Over the next 12 months, it will implement an electronic audit programme, which is currently in development to monitor status and capacity across its supply chain.

Supporting Leicester's workers and workers' rights
As part of its commitment to Leicester's garment industry workers, Boohoo will establish a Garment and Textiles Community Trust, governed by independent trustees, providing it with start-up funding and ongoing annual support, and increase its work with statutory and civil society partners to ensure that workers understand and are able to exercise their rights and to represent their interests.

Support for suppliers
Plans include working more closely with suppliers to ensure they are able to manage a more consistent and predictable flow of orders, and a programme of education and consultancy to drive improvement across the supplier base. Boohoo will also establish a set of KPIs considering a range of factors that will drive improvement across the group's supplier base including management systems and worker engagement.

Demonstrating best practice in action
"We want to lead the way, and provide a clear example for suppliers to follow. As such, we are developing and launching a manufacturing facility based in Leicester. This will demonstrate best practice, and develop our suppliers' skills and capabilities in areas from core management systems to worker engagement.

"We will also work in collaboration with the wider industry and our peers across Leicester to positively influence the sector. Finally, we commit to ongoing communications with all stakeholders about the progress of this work. This includes communicating to our consumers and shareholders about our commitment to UK manufacturing, jobs, and operating to the highest ethical and environmentally sustainable standards."

Boohoo said it is confident it can successfully embed all of the recommendations into its business model, without impacting lead times or financial expectations.

Industry reaction

Greg Lawless, analyst at Shore Capital, believes the review recommendations are measured and "at a first glance look appropriate."

He adds: "We believe that investors will welcome that the company is planning to implement the recommendations in full. Boohoo recognises that it needs to change and believes that it can successfully embed the measures without impacting lead times or financial expectations. As we have highlighted its sourcing model continues to be under scrutiny and these could still have implications and pressure on gross margins.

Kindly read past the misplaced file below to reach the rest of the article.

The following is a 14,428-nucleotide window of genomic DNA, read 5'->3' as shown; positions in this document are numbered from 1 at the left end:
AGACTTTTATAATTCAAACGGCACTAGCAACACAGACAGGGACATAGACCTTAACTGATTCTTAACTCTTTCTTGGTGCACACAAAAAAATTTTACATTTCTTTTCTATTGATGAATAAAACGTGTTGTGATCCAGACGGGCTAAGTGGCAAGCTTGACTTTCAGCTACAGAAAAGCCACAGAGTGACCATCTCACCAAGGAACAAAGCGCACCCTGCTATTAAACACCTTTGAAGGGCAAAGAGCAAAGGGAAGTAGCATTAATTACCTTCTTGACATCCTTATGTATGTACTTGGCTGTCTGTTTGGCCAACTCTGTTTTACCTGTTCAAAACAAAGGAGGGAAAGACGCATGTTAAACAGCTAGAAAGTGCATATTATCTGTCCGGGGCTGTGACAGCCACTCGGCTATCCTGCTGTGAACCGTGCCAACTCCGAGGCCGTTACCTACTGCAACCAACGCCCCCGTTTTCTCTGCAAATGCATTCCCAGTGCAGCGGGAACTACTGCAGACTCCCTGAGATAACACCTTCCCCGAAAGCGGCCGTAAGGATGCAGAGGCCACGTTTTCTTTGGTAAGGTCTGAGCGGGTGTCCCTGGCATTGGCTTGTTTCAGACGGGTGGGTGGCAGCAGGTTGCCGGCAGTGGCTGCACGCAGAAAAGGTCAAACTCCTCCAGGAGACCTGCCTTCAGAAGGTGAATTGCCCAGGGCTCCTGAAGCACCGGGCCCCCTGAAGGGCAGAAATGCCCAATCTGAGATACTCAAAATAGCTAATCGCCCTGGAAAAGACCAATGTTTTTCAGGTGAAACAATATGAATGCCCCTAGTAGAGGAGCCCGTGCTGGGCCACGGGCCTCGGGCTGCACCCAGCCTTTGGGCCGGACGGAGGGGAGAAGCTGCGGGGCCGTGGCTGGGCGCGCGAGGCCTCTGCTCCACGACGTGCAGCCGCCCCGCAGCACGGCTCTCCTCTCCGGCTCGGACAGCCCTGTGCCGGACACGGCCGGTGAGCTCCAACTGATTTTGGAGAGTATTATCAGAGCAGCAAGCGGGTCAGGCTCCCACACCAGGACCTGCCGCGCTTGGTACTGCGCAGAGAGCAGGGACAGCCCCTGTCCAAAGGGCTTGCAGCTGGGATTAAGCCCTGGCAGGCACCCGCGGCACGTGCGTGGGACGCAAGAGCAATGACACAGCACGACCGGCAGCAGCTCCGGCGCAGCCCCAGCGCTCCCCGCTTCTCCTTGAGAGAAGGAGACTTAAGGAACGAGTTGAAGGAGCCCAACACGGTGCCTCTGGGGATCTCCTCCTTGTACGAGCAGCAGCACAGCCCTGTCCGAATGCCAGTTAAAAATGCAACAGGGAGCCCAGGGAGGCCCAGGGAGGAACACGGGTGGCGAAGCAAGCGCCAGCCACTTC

"In our view, the costs of sourcing from Leicester will continue to rise given the costs of implementing these measures. Whilst this is a step in the right direction following The Sunday Times expose of working practices Boohoo is not yet out of the woods and we look for further clarity on wider investigations by other authorities in the UK before giving the company a clean bill of health."

Aneesha Sherman, analyst at Bernstein Research, says: "We expect a positive read on the news this morning, and a gradual subsiding of the ESG overhang on the stock that has remained in anticipation of this report. In addition, Boohoo has stated that management are confident they can continue to operate the same 'test and repeat' business model they have become known for, and without a significant financial impact, which was a key topic of investor concern here. Despite some recovery off the lows, the stock is still down about 20% since June, before the Leicester allegations came to light, so we expect to see it reclaim some of that upside."

However, she also notes: "There is a lot of work to do. While this report is broadly very good news for the stock, we see three issues in how the business is run that will need to change: (1) A lack of buyer incentives to consider supplier compliance, (2) A lack of supplier incentives to comply with standards, and (3) A lack of concern or priority from leadership. The company is on the right track to correcting these issues. For the short-term though, we still see this as a lingering area of risk until the cultural and behavioural change play out in the organisation."

Meanwhile, campaign group Labour Behind the Label says the actions outlined by Boohoo "are lacking in detail and ambition."

It wants the retailer to commit to ensuring its pricing model isolates labour costs and ensures decent wages, sign the Transparency Pledge and make all of its supplier details public (at home and abroad).

"Boohoo needs to end its behaviour of terminating ties with suppliers without paying back wages – indeed Boohoo should make funding immediately available (through a totally independent body) to ensure that all workers who have enabled Boohoo Group to make huge profits over the years are fully compensated for years of working at half the minimum wage. Finally, and most importantly Boohoo must ensure that it commits to openness and transparency and does not – as it did this summer – seek to cover up the numerous allegations of abuses."

On a wider note, Labour Behind the Label says urgent action is needed both to ensure all workers in the Leicester garment industry – and beyond – are protected, and to "curb the abusive business practices of retailers/brands that have contributed to this situation."